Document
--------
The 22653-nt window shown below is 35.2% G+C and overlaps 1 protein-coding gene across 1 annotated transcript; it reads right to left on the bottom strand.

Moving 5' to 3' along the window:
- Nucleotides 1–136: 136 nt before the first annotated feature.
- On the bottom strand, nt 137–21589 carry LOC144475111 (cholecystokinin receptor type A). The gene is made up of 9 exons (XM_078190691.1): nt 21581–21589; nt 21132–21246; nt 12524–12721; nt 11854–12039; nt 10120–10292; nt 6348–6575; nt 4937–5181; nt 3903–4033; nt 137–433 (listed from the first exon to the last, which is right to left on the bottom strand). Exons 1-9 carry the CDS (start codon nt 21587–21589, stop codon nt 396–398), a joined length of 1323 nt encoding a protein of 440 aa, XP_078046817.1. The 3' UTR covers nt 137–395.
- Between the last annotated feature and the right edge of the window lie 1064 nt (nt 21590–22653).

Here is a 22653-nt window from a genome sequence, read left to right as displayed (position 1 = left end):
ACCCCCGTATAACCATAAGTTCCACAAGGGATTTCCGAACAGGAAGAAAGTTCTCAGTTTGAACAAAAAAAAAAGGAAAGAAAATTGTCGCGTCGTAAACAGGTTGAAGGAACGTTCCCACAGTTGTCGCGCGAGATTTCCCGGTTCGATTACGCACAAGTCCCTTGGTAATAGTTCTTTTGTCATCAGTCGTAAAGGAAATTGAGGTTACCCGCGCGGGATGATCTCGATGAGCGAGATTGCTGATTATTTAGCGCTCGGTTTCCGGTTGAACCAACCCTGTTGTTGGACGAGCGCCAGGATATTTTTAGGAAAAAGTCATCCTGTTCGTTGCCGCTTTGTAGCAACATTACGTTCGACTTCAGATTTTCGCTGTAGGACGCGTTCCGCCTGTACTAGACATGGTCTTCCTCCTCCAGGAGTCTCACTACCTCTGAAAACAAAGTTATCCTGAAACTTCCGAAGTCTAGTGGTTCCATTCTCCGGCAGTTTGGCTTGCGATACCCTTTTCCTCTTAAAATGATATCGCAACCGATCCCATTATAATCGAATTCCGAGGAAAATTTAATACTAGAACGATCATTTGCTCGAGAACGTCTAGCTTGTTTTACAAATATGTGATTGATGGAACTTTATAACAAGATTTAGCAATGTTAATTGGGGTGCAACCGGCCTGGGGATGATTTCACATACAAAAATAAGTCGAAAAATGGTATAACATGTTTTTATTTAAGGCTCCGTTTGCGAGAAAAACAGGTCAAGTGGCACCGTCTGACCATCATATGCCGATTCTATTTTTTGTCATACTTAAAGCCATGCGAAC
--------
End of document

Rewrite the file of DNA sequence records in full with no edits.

The 22653-nt window shown below is 35.2% G+C and overlaps 1 protein-coding gene across 1 annotated transcript; it reads right to left on the bottom strand.

Moving 5' to 3' along the window:
- Nucleotides 1–136: 136 nt before the first annotated feature.
- On the bottom strand, nt 137–21589 carry LOC144475111 (cholecystokinin receptor type A). The gene is made up of 9 exons (XM_078190691.1): nt 21581–21589; nt 21132–21246; nt 12524–12721; nt 11854–12039; nt 10120–10292; nt 6348–6575; nt 4937–5181; nt 3903–4033; nt 137–433 (listed from the first exon to the last, which is right to left on the bottom strand). Exons 1-9 carry the CDS (start codon nt 21587–21589, stop codon nt 396–398), a joined length of 1323 nt encoding a protein of 440 aa, XP_078046817.1. The 3' UTR covers nt 137–395.
- Between the last annotated feature and the right edge of the window lie 1064 nt (nt 21590–22653).

Here is a 22653-nt window from a genome sequence, read left to right as displayed (position 1 = left end):
ACCCCCGTATAACCATAAGTTCCACAAGGGATTTCCGAACAGGAAGAAAGTTCTCAGTTTGAACAAAAAAAAAAGGAAAGAAAATTGTCGCGTCGTAAACAGGTTGAAGGAACGTTCCCACAGTTGTCGCGCGAGATTTCCCGGTTCGATTACGCACAAGTCCCTTGGTAATAGTTCTTTTGTCATCAGTCGTAAAGGAAATTGAGGTTACCCGCGCGGGATGATCTCGATGAGCGAGATTGCTGATTATTTAGCGCTCGGTTTCCGGTTGAACCAACCCTGTTGTTGGACGAGCGCCAGGATATTTTTAGGAAAAAGTCATCCTGTTCGTTGCCGCTTTGTAGCAACATTACGTTCGACTTCAGATTTTCGCTGTAGGACGCGTTCCGCCTGTACTAGACATGGTCTTCCTCCTCCAGGAGTCTCACTACCTCTGAAAACAAAGTTATCCTGAAACTTCCGAAGTCTAGTGGTTCCATTCTCCGGCAGTTTGGCTTGCGATACCCTTTTCCTCTTAAAATGATATCGCAACCGATCCCATTATAATCGAATTCCGAGGAAAATTTAATACTAGAACGATCATTTGCTCGAGAACGTCTAGCTTGTTTTACAAATATGTGATTGATGGAACTTTATAACAAGATTTAGCAATGTTAATTGGGGTGCAACCGGCCTGGGGATGATTTCACATACAAAAATAAGTCGAAAAATGGTATAACATGTTTTTATTTAAGGCTCCGTTTGCGAGAAAAACAGGTCAAGTGGCACCGTCTGACCATCATATGCCGATTCTATTTTTTGTCATACTTAAAGCCATGCGAAC